The mandate to work on tax as it relates to investment policy can be interpreted in favour of developing countries. UNCTAD can continue to produce research on the harmful effects of the present tax-investment relationship (especially the deadly "race to the bottom"). In this manner it can counter the propaganda of the OECD.

The new Inter-Governmental Expert Group has been tasked with Financing for Development "as reflected in the Addis Ababa Action Agenda and UNCTAD's work". This is an opening which must be milked for all it is worth. It gives UNCTAD a chance to immediately put into action its proposed mandate of building capacity of member states on tax issues. Of key importance is paragraph 28 of the Addis Agenda which calls for "strengthening of regional networks of tax administrators". UNCTAD can provide assistance to emerging regional forums such as the African Tax Administration Forum and the proposed Asian Tax Forum.

Coming to the international theatre, the BRICS nations can be a powerful force for mobilizing support. India and Brazil have boldly led the G77's movement against the injustices of the OECD while Russia and China have offered tacit support. Their annual summit will be held from 15-16 October 2016 in India. Three major decisions can be taken during this meet.

The first can be a declaration that makes an outright call for ending OECD monopoly and for shifting tax norm-setting power to the UN. This would send a strong political statement.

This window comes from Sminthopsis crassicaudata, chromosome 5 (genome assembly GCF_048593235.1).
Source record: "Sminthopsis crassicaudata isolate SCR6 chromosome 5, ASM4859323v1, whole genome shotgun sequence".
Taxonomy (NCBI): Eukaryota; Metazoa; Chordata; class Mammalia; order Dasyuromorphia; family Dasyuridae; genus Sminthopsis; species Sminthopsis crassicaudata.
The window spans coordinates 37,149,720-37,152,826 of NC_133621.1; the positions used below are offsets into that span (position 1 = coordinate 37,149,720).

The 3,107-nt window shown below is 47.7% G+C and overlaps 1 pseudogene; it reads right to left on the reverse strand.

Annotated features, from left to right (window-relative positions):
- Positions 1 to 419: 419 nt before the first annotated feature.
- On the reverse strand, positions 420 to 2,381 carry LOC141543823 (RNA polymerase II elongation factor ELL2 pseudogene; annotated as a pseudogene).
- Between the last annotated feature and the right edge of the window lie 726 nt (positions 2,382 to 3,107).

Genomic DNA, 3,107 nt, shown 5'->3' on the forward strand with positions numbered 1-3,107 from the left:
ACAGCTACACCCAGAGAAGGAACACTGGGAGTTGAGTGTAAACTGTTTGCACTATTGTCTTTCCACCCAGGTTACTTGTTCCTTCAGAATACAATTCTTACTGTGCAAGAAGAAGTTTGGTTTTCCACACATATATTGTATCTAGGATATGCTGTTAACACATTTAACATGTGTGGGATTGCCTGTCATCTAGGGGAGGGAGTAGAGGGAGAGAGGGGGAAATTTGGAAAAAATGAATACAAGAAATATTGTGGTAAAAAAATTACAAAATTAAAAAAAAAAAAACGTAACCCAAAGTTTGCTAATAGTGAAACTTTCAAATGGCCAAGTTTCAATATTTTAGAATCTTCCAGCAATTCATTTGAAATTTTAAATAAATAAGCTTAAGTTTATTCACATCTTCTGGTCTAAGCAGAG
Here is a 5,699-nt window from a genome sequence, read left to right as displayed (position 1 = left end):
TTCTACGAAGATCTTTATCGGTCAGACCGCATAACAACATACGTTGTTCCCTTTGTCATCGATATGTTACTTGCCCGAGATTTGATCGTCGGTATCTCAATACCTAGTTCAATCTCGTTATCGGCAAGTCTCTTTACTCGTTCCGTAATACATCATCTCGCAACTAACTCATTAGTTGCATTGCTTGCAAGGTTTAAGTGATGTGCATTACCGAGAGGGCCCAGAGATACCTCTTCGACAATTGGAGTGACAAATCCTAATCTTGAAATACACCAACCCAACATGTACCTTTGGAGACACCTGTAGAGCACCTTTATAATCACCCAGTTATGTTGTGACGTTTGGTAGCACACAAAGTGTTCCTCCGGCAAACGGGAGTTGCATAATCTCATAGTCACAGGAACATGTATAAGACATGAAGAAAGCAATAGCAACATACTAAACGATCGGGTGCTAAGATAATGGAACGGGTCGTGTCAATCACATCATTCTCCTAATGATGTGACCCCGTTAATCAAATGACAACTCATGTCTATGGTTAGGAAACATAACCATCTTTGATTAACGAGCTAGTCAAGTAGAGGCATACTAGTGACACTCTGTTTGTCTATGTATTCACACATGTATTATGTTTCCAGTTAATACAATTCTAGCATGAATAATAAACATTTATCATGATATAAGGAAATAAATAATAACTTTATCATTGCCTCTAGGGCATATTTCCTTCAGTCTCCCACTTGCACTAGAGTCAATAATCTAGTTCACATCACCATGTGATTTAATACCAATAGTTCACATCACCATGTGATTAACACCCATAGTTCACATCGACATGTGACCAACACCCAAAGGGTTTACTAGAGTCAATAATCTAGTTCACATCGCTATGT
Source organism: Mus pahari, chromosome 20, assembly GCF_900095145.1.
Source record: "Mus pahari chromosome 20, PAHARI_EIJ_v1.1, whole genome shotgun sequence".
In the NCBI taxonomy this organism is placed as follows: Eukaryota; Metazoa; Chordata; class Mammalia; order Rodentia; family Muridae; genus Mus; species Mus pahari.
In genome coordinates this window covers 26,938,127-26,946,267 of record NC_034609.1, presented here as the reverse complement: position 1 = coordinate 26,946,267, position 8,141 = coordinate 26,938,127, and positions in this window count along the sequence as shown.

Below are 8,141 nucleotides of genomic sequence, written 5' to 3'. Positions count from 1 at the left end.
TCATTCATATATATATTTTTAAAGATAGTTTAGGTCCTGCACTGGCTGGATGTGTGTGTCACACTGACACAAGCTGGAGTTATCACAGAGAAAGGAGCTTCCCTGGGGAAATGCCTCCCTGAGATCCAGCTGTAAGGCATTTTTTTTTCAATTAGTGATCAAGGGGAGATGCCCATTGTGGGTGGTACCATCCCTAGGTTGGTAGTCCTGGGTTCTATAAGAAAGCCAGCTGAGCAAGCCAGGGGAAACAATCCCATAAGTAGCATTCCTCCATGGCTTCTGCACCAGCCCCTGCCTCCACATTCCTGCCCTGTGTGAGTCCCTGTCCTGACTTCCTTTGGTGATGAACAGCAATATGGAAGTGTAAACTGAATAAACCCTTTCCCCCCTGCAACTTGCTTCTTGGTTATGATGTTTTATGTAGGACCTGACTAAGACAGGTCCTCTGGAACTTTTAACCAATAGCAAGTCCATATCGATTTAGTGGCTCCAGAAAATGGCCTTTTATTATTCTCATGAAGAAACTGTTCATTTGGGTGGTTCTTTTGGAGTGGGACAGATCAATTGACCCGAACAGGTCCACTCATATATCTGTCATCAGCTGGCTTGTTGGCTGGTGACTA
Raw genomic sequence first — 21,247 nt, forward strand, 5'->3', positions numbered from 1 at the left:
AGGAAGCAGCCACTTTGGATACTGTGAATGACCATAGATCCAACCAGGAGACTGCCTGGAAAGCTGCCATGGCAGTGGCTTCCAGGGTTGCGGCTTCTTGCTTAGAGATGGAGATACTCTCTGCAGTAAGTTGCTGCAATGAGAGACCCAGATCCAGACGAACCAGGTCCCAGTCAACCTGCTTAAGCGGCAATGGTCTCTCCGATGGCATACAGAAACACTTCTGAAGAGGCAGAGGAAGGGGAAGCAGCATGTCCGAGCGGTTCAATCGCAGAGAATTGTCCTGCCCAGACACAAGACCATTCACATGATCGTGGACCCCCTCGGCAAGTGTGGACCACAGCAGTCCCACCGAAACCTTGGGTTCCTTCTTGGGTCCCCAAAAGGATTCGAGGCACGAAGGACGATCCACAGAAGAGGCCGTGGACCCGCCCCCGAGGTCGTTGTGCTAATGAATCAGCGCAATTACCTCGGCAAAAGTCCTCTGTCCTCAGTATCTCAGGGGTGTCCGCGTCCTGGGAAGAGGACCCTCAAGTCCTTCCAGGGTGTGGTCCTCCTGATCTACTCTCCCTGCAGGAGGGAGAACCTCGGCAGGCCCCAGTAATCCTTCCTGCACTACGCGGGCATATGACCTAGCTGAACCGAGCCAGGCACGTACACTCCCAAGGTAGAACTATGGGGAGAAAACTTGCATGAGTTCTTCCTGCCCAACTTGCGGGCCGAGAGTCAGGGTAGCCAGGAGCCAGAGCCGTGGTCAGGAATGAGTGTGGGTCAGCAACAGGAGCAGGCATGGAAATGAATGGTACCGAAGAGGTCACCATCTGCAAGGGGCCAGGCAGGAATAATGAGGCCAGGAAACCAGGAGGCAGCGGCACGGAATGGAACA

[BRICS nations could] send the firm message that the present international tax system, which robs the poor and subsidizes the rich, is nearing its end.

The second can be to mandate the New Development Bank (NDB) to sanction grants to those countries that are most dependent on Overseas Development Assistance (ODA) from the OECD members. The threat of ODA fund cuts has been used to coerce poor countries, mostly from Africa and the island nations, into silence. The NDB can be used to assure these countries that they would be provided the money lost from opposing the OECD countries. A certain portion of the Bank's funds can be set aside for grants to these vulnerable nations. They will then be protected from the bullying tactics of OECD and hence able to vote freely in favour of the UN intergovernmental tax commission.

The third can be the establishment of a BRICS tax task force. This can consist of leading academics and bureaucrats from the BRICS countries. Such a task force will not be bound by the constraints of the UN system and can provide a counter-narrative to OECD propaganda. It can provide a BRICS perspective on BEPS, make its own recommendations and provide supportive services to countries. The task force can be housed as a bureau within the NDB itself.

These three strategies would cumulatively deal a mighty blow to OECD dominance. It would send the firm message that the present international tax system, which robs the poor and subsidizes the rich, is nearing its end.